Joint replacement surgery for arthritis may not be needed in the future
A new molecule may allow patients to opt for a shot instead of joint replacement surgery in the future
In a new publication in the Annals of Rheumatic Diseases, Evseenkos team describes the promise of a new molecule named Regulator of Cartilage Growth and Differentiation, or RCGD 423 for short.
Discovered by the Evseenko team, the molecule enhances regeneration while curbing inflammation. When the scientists applied it to joint cartilage cells in the laboratory, these cells proliferated more and died less. When the scientists injected it into the knees of rats with damaged cartilage, the animals could more effectively heal their injuries.
RCGD 423 exerts its effects by communicating with a specific molecule in the body. This molecule, called the gp130 receptor, receives two very different types of signals: those that promote cartilage development in the embryo and those that trigger chronic inflammation in the adult. It amplifies the gp130 receptors ability to receive the developmental signals that can stimulate cartilage regeneration, while blocking the inflammatory signals that can lead to cartilage degeneration over the long term.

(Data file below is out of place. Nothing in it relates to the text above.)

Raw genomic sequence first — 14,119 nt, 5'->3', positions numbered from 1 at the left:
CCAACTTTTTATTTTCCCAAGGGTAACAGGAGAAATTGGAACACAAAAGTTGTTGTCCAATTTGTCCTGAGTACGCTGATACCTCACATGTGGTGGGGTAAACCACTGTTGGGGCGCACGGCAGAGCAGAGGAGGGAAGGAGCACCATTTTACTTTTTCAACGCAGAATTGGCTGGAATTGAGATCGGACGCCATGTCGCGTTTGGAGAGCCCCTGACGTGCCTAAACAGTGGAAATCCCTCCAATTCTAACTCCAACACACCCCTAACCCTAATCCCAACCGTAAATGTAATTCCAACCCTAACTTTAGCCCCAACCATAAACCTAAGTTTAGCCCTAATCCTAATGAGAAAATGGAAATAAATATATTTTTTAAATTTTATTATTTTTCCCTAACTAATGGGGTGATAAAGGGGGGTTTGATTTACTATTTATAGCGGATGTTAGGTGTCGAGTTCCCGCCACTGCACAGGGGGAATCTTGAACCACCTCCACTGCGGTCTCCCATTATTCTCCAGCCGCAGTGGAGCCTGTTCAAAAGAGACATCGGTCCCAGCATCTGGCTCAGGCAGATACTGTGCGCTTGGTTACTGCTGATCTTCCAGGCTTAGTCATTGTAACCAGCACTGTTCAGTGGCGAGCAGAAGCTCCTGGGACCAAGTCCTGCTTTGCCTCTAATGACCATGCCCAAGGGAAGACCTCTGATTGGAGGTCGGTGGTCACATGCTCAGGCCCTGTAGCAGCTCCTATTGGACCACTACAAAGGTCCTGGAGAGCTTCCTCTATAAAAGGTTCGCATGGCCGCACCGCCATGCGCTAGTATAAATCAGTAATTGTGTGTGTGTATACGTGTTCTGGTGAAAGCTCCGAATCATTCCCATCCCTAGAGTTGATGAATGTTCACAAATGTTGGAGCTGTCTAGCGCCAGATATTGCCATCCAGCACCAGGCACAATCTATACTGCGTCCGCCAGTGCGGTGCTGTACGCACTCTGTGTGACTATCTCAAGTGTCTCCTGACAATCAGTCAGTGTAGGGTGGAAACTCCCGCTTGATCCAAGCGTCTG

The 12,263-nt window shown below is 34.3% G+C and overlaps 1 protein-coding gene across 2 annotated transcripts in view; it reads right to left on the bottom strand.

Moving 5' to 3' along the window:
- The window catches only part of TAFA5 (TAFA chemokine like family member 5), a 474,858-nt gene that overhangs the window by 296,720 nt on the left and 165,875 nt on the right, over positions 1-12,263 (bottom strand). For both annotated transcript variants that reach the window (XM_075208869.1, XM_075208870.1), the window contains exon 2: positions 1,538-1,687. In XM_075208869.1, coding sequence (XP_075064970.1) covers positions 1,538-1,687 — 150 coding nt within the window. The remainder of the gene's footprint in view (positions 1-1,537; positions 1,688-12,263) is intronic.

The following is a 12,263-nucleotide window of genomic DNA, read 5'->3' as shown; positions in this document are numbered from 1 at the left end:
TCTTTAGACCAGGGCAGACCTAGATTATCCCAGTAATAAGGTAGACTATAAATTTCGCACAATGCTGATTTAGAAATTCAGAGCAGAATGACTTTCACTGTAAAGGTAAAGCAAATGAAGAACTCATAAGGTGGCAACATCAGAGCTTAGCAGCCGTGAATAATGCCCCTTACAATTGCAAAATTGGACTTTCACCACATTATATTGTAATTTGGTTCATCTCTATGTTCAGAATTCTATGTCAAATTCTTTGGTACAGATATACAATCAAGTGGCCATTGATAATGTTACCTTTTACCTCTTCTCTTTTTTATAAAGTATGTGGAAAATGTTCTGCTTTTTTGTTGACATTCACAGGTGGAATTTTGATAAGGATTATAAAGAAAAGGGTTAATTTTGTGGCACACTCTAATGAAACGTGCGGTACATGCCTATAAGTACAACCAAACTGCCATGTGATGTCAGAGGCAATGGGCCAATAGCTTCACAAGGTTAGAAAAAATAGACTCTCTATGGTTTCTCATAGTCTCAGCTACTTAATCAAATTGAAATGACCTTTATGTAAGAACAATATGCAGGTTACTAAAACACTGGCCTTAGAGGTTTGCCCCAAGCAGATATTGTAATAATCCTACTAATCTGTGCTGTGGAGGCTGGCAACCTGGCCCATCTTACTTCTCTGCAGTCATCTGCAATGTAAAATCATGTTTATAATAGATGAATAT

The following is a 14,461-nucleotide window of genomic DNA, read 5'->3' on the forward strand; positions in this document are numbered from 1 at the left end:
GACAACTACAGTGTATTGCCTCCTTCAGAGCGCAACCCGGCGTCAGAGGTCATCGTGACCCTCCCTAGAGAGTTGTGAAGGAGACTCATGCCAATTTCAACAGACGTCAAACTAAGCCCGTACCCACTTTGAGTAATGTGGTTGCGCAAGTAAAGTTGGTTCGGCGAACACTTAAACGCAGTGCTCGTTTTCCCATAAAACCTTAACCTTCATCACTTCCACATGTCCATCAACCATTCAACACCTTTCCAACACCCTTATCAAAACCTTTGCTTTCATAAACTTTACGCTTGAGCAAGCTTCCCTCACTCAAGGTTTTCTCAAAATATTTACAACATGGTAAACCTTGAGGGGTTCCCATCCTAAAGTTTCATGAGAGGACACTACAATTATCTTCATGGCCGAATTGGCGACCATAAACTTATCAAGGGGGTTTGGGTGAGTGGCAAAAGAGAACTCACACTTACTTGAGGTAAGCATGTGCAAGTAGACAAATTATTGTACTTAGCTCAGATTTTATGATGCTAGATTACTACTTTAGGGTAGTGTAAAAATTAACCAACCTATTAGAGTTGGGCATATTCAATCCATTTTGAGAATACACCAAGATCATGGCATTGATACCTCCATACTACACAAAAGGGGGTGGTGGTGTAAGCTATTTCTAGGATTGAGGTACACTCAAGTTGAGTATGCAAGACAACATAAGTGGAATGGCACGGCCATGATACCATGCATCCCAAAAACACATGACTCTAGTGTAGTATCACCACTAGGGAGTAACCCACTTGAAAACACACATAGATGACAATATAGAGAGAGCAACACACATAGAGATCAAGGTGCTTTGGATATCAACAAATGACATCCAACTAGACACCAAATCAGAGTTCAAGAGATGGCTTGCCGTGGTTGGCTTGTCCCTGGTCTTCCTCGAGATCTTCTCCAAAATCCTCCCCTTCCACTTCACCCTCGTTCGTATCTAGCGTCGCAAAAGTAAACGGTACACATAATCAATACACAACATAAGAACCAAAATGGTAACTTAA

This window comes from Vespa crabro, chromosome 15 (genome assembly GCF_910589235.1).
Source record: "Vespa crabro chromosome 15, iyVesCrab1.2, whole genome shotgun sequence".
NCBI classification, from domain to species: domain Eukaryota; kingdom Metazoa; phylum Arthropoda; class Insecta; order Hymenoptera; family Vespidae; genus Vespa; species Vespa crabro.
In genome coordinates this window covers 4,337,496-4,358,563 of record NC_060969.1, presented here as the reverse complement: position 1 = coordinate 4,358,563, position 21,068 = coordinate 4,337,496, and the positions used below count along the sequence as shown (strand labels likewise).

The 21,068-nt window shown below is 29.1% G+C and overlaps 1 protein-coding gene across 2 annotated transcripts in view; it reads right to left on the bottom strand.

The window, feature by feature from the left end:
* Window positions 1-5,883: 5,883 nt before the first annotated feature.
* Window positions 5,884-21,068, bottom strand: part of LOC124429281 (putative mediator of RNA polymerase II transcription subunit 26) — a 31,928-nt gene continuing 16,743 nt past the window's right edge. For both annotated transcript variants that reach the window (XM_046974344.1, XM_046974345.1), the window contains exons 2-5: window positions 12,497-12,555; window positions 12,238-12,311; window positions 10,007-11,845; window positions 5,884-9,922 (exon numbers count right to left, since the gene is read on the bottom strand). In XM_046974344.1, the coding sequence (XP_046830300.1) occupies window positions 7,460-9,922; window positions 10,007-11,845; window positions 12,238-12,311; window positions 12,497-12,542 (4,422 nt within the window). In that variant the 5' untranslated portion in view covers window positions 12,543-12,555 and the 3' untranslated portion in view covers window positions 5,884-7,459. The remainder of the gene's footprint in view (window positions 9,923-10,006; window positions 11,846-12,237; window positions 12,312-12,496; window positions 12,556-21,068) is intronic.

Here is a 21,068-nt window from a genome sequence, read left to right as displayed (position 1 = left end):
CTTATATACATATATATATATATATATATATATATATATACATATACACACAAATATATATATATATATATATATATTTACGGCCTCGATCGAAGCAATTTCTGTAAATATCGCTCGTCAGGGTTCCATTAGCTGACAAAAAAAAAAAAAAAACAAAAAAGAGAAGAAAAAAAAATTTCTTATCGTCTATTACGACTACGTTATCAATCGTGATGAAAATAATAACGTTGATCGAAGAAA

Given these auspicious early results, the team is already laying the groundwork for a clinical trial to test RCGD 423 or a similar molecule as a treatment for osteoarthritis or juvenile arthritis.
The goal is to make an injectable therapy for an early to moderate level of arthritis.
The goal is to make an injectable therapy for an early to moderate level of arthritis, said Evseenko, associate professor of orthopedic surgery and stem cell biology and regenerative medicine at the Keck School of Medicine of USC. Its not going to cure arthritis, but it will delay the progression of arthritis to the damaging stages when patients need joint replacements, which account for a million surgeries a year in the U.S.
Evseenko sees RCGD 423 as a prototype for a new class of anti-inflammatory drugs with a broad range of indications. The lab has already developed several structural analogs of the molecule with varying biological effects and potency. His lab is partnering with scientists at USC and beyond to explore the broader potential of these molecules to treat rheumatoid arthritis, jaw arthritis, lupus, neurological and heart diseases and baldness, as well as to maintain pluripotent stem cells in the laboratory.
Evseenkos team was led by PhD student Ruzanna Shkhyan, postdoc Ben Van Handel and medical student Jacob Bogdanov.
Co-authors of the study include Siyoung Lee, Mila Scheinberg, Nicholas W. Banks, Sean Limfat, Arthur Chernostrik, Carlos Eduardo Franciozi, Ling Wu, Gabriel B. Ferguson, C. Thomas Vangsness Jr. and Nancy Q. Liu from USC; Yifan Yu from USC and Nanjing Medical University in China; Mohammed Parvez Alam, Varghese John, Ali Nsair, Frank A. Petrigliano, Kanagasabai Vadivel and Paul Bajaj from UCLA; and Liming Wang from Nanjing Medical University.
The research was supported by $1.35 million from the National Institutes of Health (K01AR061415) and the Department of Defense (W81XWH-13-1-0465) and $1.2 million from the California Institute for Regenerative Medicine (RB5-07230).